•  Sophocles (496-406 BC?) wrote more than 120 plays over a long career, but again only seven have survived including the famous Theban plays of Oedipus the King, Oedipus at Colonus and Antigone. Sophocles is credited with adding the third actor and painted scenery to the stage. After his death, the Athenians honored him with his own hero cult. 

  • Euripides (485-406 BC?) wrote some ninety plays, and nineteen survive, along with fragments of others. The Trojan Women, Medea, and Hippolytus are among the best known. Euripides also is the author of The Cyclops, the only surviving example of the Greek satyr play, a comic celebration with which the performance of tragedies sometimes concluded.

During the classical period, outside of drama, Homeric tradition also found its way into narrative writing about past events. The great example is the story of the Persian Wars by "the Father of History" Herodotus, The Histories (c. 440 BC). This tradition lasted into Roman times, as we have seen in the discussion of Plutarch's "Life of Alexander" in Lesson 9, so that Homer or Homeric method colors much of the history of classical Western civilization.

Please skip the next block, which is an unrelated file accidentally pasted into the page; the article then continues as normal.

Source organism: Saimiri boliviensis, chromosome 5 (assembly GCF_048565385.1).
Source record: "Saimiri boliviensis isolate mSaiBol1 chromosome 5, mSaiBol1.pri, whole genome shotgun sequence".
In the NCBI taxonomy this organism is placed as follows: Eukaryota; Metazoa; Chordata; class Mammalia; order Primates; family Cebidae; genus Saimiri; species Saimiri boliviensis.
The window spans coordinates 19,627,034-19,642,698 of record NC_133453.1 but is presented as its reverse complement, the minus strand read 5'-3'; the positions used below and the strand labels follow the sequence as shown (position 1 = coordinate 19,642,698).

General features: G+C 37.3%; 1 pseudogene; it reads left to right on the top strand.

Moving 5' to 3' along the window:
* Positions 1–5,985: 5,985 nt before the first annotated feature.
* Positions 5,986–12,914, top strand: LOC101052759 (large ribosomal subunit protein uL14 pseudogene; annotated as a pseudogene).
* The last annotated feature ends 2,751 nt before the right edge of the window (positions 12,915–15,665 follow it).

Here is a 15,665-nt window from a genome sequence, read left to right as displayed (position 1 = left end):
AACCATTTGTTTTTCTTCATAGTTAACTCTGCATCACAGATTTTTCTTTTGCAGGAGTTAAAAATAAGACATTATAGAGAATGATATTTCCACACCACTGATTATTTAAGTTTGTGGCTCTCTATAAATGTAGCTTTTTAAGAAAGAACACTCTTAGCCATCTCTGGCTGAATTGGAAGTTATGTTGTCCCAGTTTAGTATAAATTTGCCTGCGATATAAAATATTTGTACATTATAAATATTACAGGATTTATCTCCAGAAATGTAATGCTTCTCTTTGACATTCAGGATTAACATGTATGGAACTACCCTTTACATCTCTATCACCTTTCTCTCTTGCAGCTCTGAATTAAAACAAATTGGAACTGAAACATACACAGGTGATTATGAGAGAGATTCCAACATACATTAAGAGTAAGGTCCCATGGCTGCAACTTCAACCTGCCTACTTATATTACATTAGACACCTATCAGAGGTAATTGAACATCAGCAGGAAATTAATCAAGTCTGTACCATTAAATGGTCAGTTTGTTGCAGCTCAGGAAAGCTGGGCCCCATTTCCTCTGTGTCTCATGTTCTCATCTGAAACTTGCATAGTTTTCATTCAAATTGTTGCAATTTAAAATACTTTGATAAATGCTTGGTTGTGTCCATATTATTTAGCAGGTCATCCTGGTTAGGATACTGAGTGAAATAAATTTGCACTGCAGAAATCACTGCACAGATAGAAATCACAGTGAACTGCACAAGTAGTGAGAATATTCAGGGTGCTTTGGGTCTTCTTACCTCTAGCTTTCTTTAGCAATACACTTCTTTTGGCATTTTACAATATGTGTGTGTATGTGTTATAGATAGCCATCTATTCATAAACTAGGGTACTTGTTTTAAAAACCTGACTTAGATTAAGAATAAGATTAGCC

Homer also fostered the growth of classical philosophy in the heroic writing of Plato, otherwise known as the Socratic dialogues. See Lesson 11 through Lesson 14 in this web.

Hellenistic: although the Hellenistic world embraced new literary forms, the strong interest in Homeric studies at the library in Alexandria fostered imitations of Homer. The best surviving example is The Argonautica, or voyage of the Argo, composed about 250 BC by Apollonius of Rhodes, the story of Jason, Medea and the quest for the Golden Fleece. It is based on much older sources that have not survived. (Five centuries or more earlier, Homer knew of the quest for the Golden Fleece; Achilles' father Peleus had been one of the Argonauts, per Homer.)